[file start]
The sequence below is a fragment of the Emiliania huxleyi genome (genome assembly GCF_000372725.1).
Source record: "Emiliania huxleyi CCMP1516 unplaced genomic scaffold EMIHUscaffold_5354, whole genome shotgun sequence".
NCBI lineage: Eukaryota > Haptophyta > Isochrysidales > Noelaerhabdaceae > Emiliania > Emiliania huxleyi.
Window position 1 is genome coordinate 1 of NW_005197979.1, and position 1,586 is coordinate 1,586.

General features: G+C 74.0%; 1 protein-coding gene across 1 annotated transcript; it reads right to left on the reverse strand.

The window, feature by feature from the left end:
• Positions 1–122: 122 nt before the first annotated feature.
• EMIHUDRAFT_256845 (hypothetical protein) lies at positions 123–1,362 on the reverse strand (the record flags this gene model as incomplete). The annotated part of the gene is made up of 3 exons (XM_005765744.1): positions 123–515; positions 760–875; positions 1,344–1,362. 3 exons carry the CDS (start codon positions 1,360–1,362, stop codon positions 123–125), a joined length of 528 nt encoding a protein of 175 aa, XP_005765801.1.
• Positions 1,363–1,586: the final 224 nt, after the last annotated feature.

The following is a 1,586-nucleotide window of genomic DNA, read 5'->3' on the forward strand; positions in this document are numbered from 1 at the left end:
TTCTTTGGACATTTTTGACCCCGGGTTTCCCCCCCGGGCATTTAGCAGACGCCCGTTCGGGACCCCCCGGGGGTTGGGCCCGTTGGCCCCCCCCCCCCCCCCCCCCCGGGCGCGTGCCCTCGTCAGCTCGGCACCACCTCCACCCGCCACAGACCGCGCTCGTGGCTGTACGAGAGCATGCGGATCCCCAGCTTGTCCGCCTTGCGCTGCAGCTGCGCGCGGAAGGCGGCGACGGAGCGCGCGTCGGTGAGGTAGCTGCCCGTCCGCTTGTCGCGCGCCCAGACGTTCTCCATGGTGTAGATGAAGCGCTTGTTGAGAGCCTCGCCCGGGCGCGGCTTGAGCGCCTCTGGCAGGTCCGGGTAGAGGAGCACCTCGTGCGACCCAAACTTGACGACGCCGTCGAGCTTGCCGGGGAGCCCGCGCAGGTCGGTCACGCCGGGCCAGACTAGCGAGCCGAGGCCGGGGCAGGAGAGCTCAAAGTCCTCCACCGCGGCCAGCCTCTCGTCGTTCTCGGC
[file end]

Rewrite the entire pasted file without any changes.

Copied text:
The sequence below is a fragment of the Emiliania huxleyi genome (genome assembly GCF_000372725.1).
Source record: "Emiliania huxleyi CCMP1516 unplaced genomic scaffold EMIHUscaffold_5354, whole genome shotgun sequence".
NCBI lineage: Eukaryota > Haptophyta > Isochrysidales > Noelaerhabdaceae > Emiliania > Emiliania huxleyi.
Window position 1 is genome coordinate 1 of NW_005197979.1, and position 1,586 is coordinate 1,586.

General features: G+C 74.0%; 1 protein-coding gene across 1 annotated transcript; it reads right to left on the reverse strand.

The window, feature by feature from the left end:
• Positions 1–122: 122 nt before the first annotated feature.
• EMIHUDRAFT_256845 (hypothetical protein) lies at positions 123–1,362 on the reverse strand (the record flags this gene model as incomplete). The annotated part of the gene is made up of 3 exons (XM_005765744.1): positions 123–515; positions 760–875; positions 1,344–1,362. 3 exons carry the CDS (start codon positions 1,360–1,362, stop codon positions 123–125), a joined length of 528 nt encoding a protein of 175 aa, XP_005765801.1.
• Positions 1,363–1,586: the final 224 nt, after the last annotated feature.

The following is a 1,586-nucleotide window of genomic DNA, read 5'->3' on the forward strand; positions in this document are numbered from 1 at the left end:
TTCTTTGGACATTTTTGACCCCGGGTTTCCCCCCCGGGCATTTAGCAGACGCCCGTTCGGGACCCCCCGGGGGTTGGGCCCGTTGGCCCCCCCCCCCCCCCCCCCCCGGGCGCGTGCCCTCGTCAGCTCGGCACCACCTCCACCCGCCACAGACCGCGCTCGTGGCTGTACGAGAGCATGCGGATCCCCAGCTTGTCCGCCTTGCGCTGCAGCTGCGCGCGGAAGGCGGCGACGGAGCGCGCGTCGGTGAGGTAGCTGCCCGTCCGCTTGTCGCGCGCCCAGACGTTCTCCATGGTGTAGATGAAGCGCTTGTTGAGAGCCTCGCCCGGGCGCGGCTTGAGCGCCTCTGGCAGGTCCGGGTAGAGGAGCACCTCGTGCGACCCAAACTTGACGACGCCGTCGAGCTTGCCGGGGAGCCCGCGCAGGTCGGTCACGCCGGGCCAGACTAGCGAGCCGAGGCCGGGGCAGGAGAGCTCAAAGTCCTCCACCGCGGCCAGCCTCTCGTCGTTCTCGGC